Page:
In the aftermath of the withdrawal of rapacuro-nium from the market, a paper addressing its effects on respiratory function has been published. In their study, which was performed while rapacuronium was still on the market in the USA, the authors observed statistically significant reductions in peak inspiratory flow rate, peak expiratory flow rate, and dynamic compliance and increases in peak inflating pressure when rapacuronium 1.5 mg/kg was given under steady-state conditions to patients who were already anesthetized, intubated, and ventilated (1C). In five of the 10 patients these changes amounted to more than 25% from baseline and were considered clinically relevant. As rapacuronium is no longer available this has no direct clinical impact. However, while discussing the mechanisms of rapacuronium-induced bronchospasm the authors speculated that differential effects of the drug on several subtypes of muscarinic acetylcholine receptors might be responsible. As raised histamine concentrations were not found in seven patients with rapacuronium-induced bronchospasm in another study (2C), they reckoned that hista-mine release was an unlikely explanation. Referring to the observation that pipecuronium, another non-steroidal muscle relaxant, blocked pilocarpine-stimulated prejunctional M2 receptors in vitro (3E), they suggested that a similar effect might result in rapacuronium-induced bronchospasm. Prejunctional M2 receptors are thought to have a role in negative feedback and inhibition of further acetylcholine release, thereby reducing smooth muscle relaxation. These aspects will need to be taken into account when new substances are considered for clinical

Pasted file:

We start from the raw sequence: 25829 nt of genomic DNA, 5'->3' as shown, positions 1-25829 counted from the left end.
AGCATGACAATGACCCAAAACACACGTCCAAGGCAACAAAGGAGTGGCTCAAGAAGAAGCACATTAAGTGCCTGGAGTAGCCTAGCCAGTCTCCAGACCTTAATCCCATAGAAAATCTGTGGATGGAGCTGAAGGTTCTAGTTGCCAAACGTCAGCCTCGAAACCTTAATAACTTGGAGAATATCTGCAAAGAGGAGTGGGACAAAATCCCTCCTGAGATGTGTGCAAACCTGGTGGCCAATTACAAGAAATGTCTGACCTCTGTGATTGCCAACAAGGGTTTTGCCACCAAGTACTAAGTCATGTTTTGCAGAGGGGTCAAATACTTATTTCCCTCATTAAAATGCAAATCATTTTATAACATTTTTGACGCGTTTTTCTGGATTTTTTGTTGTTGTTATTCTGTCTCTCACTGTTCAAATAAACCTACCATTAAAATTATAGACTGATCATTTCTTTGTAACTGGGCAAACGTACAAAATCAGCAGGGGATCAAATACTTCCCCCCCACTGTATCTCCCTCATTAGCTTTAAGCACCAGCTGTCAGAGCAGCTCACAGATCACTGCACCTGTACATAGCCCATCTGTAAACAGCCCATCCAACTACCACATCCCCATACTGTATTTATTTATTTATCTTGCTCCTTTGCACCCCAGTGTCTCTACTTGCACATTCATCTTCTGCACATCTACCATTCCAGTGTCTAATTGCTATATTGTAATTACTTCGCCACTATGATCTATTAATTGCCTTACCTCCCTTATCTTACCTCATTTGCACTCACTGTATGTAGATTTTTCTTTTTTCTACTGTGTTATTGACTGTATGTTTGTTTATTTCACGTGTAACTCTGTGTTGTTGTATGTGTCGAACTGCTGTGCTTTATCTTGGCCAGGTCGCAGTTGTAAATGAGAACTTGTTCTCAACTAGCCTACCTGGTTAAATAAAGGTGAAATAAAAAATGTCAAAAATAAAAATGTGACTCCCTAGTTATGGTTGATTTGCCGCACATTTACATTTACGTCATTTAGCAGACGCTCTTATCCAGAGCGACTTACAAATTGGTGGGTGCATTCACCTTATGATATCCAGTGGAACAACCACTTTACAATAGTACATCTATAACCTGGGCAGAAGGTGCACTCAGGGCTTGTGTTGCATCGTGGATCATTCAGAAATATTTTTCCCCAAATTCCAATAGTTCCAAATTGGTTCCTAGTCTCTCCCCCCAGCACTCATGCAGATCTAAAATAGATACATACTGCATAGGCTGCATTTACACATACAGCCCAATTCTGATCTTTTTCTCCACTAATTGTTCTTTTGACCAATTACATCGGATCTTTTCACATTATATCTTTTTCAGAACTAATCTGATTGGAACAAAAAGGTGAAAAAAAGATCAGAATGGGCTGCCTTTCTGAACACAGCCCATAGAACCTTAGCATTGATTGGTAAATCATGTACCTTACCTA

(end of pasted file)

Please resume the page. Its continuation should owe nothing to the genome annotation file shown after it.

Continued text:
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If you suffer with asthma, you will no doubt be familiar with the uncomfortable sensations as your bronchial tubes begin to narrow and your muscles around them start to tighten. A sticky mucus known as phlegm begins to produce and increase within your bronchial tubes and you begin to wheeze, cough and struggle to breathe.